|Industry||Oil and gas|
|Founder||Ralph Thomas McDermott|
|Headquarters||Houston, Texas, U.S.|
|Revenue||US$ 6.71 billion (2018)|
|US$ 109.0 million (2018)|
|-US$ 2.69 billion (2018)|
|Total assets||US$ 9.44 billion (2018)|
|Total equity||US$ 1.05 billion (2018)|
Number of employees
|Footnotes / references|
McDermott International, Inc. is an American,Panamanian-domiciled multinational engineering, procurement, construction and installation company with operations in the Americas, Middle East, the Caspian Sea and the Pacific Rim. Incorporated in Panama, it is headquartered in the Energy Corridor area of Houston, Texas. As per press release from McDermott dated 9th June 2021 Mr. Shamik Mukherjee is selected as new COO of their company. Reference: https://www.mcdermott-investors.com/news/press-release-details/2021/McDermott-Names-Samik-Mukherjee-Executive-Vice-President-and-Chief-Operating-Officer/default.aspx
In 1923, Ralph Thomas McDermott established J. Ray McDermott & Company Incorporated at the age of 24 upon receipt of a contract to build 50 wooden drilling rigs for a wildcatter in Luling, Texas. Knowing he could benefit from his father's long-time experience in the lumber and oilfield construction businesses, Ralph made John Raymond McDermott a partner and the company's namesake.
In 1930, it expanded the business from its original headquarters in Eastland, Texas, to Luling after a boom in oil exploration in the area. In 1932, the company moved to Houston, Texas with the continuing oil boom. It provided different services to the oil industry through three McDermott family-owned businesses: J. Ray McDermott & Co., Elmax Construction, and Stall & McDermott.
1937 saw the hiring of the company's first construction crew, a team of six. The company opened a New Orleans, Louisiana office. In 1938, the company introduced the first use of floating drilling equipment in low-lying marshlands of Texas and Louisiana. The following year, it purchased J.G. McMullen Dredging Company and established it as the Olsen Dredging Company.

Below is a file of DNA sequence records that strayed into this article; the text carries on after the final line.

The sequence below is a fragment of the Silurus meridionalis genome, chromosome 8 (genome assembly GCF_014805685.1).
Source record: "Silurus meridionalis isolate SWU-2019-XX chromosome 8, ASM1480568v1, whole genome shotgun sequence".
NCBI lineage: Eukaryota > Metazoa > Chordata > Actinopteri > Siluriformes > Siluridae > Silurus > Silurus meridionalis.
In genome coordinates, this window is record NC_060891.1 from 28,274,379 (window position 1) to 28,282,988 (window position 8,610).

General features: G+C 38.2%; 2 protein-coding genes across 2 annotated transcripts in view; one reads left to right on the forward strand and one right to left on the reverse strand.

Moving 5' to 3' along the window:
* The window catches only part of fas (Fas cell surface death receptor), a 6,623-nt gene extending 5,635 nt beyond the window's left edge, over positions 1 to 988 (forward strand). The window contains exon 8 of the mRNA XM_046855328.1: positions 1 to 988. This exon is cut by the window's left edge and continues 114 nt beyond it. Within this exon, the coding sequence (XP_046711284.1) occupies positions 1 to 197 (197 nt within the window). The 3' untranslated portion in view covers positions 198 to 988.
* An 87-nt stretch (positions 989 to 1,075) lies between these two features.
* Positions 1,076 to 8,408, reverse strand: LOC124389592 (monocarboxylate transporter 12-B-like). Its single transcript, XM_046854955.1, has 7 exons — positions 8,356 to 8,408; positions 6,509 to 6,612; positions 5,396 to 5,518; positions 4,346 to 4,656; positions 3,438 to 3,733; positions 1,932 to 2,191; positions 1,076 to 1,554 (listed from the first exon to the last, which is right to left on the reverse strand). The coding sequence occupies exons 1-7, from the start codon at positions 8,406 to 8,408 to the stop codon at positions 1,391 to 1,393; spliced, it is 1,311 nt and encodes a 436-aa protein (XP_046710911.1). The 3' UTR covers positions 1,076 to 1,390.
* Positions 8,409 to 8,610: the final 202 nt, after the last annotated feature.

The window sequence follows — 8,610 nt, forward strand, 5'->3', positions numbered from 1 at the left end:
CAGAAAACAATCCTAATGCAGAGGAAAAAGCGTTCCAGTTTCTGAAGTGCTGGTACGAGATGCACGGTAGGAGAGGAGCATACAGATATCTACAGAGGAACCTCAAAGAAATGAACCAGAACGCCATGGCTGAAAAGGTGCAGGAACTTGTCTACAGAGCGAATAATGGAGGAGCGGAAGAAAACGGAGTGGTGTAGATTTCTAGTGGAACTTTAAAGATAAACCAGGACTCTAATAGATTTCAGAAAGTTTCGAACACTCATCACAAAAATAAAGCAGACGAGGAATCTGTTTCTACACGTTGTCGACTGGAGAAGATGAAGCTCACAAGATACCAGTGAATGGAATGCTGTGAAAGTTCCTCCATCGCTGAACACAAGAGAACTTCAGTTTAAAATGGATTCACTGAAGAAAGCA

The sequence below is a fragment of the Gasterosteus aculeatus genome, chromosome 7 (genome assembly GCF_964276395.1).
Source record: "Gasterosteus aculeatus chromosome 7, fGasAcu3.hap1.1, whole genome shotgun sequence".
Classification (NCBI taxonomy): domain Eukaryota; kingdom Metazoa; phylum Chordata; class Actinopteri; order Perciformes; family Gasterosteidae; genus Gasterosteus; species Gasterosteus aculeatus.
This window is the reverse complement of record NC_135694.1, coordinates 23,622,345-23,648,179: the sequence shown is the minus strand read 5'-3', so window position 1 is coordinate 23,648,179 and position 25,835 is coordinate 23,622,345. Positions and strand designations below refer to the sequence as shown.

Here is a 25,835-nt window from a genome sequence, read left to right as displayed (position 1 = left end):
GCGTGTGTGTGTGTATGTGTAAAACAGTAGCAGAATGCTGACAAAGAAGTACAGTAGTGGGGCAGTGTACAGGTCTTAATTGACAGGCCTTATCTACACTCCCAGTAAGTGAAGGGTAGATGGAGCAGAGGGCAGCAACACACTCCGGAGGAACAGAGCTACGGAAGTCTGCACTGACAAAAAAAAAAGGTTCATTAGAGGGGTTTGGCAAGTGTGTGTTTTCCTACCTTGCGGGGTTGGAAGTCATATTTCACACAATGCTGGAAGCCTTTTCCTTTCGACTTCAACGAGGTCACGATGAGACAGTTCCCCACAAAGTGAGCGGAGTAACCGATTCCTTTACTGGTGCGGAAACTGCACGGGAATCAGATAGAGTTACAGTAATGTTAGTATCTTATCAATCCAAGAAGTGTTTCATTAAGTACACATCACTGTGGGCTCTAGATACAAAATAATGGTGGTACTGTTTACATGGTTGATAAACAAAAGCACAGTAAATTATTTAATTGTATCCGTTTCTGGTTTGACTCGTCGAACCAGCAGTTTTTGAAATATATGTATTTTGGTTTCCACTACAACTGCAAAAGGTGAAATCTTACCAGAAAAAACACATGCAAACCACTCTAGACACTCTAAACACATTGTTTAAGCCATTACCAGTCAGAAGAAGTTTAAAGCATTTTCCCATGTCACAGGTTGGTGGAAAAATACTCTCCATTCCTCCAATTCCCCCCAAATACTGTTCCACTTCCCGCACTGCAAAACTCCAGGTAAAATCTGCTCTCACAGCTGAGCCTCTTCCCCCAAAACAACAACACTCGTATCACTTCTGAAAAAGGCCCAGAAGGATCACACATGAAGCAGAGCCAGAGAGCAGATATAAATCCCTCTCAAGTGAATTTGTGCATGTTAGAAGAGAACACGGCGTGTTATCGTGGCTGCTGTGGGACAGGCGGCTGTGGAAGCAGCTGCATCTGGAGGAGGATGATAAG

In 1946, the company reorganized the multiple McDermott family business operations into one: J. Ray McDermott & Co., Inc. of Delaware. The following year, the company designed and installed the first fixed platform made of steel out-of-sight-of-land, in 20 feet of water in the Gulf of Mexico for Superior Oil. It also established a contracting division, which was the major operating segment during the early years.
In 1948, it acquired assets of Harry F. Allsman Company, McDermott's joint venture partner for several contracting jobs in the Gulf of Mexico, which provided equipment to meet the new demand for offshore construction. In 1949, the company was commissioned the construction of the first vessel designed specifically for offshore work (Derrick Barge 4). The company's Oil Division was also organized.
In 2010, McDermott International share-holders agreed to spin off the U.S.-based government contracting services company Babcock & Wilcox and its related other domestic companies. The oil & gas services company, J. Ray McDermott, discontinued use of the J. Ray McDermott brand; and continued its oil & gas services contracting under the name McDermott International. The company is led by Chairman, President, and CEO David Dickson.
On December 18, 2017, CB&I and McDermott agreed to combine and form a fully vertically integrated onshore-offshore company. The merger was approved in May 2018. In March 2018, the company announced that it had new business with Baker Hughes and BP, with David Dickson still CEO. CB&I's stock ceased being listed on the NYSE on May 11, 2018. Gary P. Luquette was the chairman of the combined company. In May 2018 the company became a member of the S&P MidCap 400, replacing Diebold Nixdorf.